Kaniva-Leeor United has called on football's governing bodies to better support clubs as they navigate the ramifications of COVID-19.
Kaniva-Leeor United this week voted in favour of merging with neighbouring Wimmera Football League club Nhill for 12 months.
The Nhill and District Sporting Club, however, opted against the short-term merger, after surveying the opinions of its members.
Kaniva-Leeor United was hoping to join forces and play in the Horsham District league for one season, to avoid COVID-related border issues which could hinder its ability to participate in the Kowree-Naracoorte-Tatiara league in 2021.
Nhill president Ash Dickinson however said that the club was looking for more long-term stability.
"A majority of our members would have preferred a more permanent arrangement," he said.
"The biggest worry would have been that after 12 months, if either party opted out, the other may be left in a worse position.
"We are looking to secure a future for the next 5 years for our community, not just 12 months."
Both clubs have Annual General Meetings within the next fortnight to further explore what next season holds.
Mr Gordon said with COVID-restrictions set to ease, up to 100 people could attend the meeting to further discuss their future.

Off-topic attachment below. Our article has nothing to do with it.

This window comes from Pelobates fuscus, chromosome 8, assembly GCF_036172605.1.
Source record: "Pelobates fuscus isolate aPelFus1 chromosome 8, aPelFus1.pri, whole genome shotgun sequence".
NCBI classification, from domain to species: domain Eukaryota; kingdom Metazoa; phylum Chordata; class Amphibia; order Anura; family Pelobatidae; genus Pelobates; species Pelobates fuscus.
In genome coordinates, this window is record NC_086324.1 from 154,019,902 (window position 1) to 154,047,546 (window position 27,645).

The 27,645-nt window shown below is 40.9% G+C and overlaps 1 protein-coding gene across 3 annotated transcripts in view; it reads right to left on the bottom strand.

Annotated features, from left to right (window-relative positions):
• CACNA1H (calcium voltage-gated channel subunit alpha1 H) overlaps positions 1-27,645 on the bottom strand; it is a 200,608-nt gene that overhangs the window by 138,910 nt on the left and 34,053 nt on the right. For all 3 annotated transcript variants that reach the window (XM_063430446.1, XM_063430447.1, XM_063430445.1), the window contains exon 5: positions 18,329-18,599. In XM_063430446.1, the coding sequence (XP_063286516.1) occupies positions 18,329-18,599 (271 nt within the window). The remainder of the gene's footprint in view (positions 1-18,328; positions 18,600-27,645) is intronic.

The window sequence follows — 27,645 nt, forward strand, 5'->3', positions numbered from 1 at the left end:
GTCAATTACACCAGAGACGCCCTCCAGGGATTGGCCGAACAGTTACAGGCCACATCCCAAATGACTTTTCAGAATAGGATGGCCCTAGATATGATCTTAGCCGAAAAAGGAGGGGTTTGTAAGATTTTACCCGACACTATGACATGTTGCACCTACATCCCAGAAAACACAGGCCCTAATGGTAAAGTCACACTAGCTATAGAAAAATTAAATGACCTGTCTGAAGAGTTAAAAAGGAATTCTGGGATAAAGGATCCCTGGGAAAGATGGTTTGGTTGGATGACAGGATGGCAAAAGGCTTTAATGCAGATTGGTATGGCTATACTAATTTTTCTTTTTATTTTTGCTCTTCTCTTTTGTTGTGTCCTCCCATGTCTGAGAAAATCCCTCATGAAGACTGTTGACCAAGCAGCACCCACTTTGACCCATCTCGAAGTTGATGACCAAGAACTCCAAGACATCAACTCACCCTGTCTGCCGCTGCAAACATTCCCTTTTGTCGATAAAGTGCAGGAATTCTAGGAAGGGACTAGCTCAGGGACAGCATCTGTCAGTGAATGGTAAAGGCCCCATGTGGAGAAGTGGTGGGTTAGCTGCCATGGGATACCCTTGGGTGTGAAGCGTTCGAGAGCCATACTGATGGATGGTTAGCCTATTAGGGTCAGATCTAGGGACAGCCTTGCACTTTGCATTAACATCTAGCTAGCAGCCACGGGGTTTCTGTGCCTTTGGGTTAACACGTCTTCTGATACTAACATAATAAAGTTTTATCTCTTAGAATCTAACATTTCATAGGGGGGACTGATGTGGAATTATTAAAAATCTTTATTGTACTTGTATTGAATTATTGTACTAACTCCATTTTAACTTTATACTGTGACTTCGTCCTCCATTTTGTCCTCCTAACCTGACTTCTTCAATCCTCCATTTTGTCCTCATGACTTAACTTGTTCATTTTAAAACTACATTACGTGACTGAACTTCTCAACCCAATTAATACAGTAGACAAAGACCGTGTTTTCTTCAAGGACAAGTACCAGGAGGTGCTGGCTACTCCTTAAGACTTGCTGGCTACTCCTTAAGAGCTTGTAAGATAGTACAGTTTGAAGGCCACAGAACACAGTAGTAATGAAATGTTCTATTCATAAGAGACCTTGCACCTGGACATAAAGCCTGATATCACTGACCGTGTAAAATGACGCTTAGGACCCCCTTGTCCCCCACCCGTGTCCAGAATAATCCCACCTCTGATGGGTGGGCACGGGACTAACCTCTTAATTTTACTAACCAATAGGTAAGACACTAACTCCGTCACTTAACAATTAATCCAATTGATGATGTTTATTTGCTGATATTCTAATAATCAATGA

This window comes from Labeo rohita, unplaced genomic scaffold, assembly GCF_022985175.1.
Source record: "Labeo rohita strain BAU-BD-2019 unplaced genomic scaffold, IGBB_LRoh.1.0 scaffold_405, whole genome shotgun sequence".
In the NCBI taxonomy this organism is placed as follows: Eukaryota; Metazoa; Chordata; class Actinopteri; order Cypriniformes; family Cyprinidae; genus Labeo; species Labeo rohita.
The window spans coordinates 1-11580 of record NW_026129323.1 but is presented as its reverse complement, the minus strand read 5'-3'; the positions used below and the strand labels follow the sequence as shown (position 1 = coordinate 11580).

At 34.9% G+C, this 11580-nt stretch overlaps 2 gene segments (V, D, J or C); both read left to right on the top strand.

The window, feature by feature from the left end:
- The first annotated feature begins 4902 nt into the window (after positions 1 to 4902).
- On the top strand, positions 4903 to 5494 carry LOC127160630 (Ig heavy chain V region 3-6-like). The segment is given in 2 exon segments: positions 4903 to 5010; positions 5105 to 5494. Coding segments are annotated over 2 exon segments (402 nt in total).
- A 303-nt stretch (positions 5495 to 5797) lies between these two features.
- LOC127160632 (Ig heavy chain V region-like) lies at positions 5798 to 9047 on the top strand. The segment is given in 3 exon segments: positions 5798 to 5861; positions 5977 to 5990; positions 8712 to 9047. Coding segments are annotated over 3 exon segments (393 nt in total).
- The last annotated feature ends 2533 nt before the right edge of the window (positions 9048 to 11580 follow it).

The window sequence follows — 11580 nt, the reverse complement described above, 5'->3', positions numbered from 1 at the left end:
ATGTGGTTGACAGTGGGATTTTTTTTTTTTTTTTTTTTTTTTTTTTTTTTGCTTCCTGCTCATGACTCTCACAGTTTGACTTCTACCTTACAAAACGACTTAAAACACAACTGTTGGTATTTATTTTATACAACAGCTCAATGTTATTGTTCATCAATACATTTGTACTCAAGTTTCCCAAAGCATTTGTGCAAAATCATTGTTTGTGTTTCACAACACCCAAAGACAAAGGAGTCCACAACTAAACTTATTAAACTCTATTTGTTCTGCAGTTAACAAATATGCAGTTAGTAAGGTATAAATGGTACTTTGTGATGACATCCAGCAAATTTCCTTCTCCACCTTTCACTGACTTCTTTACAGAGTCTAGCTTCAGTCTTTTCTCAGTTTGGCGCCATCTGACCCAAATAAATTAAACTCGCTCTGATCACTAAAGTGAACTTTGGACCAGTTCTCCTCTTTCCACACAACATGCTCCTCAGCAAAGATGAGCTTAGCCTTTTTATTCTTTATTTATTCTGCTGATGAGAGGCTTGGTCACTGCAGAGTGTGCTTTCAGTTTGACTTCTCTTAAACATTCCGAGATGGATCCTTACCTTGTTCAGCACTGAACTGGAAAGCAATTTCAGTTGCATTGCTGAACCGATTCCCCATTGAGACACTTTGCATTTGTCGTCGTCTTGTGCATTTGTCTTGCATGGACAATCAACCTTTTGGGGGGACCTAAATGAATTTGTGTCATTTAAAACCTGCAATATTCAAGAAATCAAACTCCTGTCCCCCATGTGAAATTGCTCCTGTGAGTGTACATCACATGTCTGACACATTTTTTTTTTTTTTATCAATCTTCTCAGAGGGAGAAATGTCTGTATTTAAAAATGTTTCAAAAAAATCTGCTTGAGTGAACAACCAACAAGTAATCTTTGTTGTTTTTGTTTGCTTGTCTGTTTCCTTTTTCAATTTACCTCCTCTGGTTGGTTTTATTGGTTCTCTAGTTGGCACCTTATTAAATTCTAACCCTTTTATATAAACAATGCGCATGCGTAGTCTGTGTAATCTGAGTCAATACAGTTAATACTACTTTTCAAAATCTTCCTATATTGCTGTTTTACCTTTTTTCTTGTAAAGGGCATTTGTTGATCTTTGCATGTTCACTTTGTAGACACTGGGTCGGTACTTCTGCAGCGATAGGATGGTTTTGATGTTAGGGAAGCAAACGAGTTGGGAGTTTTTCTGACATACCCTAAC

While the club explores its options, Mr Gordon said they were frustrated by the lack of guidance from governing football bodies.
He applauded AFL Wimmera-Mallee area manager Jason Muldoon for his support, but lamented the lack of direction and advice from AFL Victoria and the SA Football Commission in regards to Kaniva-Leeor's options for next season.
"It would be nice if we could have some direction from our professional football people," Mr Gordon said.
"I don't think we're going to be able to just walk back into South Australia next year, and if we can, that doesn't mean it will stay that way for a full season.
"If we get into a situation where we have to pull out, and there's no footy in Kaniva again next year, that would be a bloody travesty.
"There are people getting paid to look at this and make some decisions, but instead we have been mostly left on our own.
"It just seems strange that we're not getting more guidance."
Mr Gordon stressed that regional communities were the "heartland" of football, and the AFL had an obligation to help.
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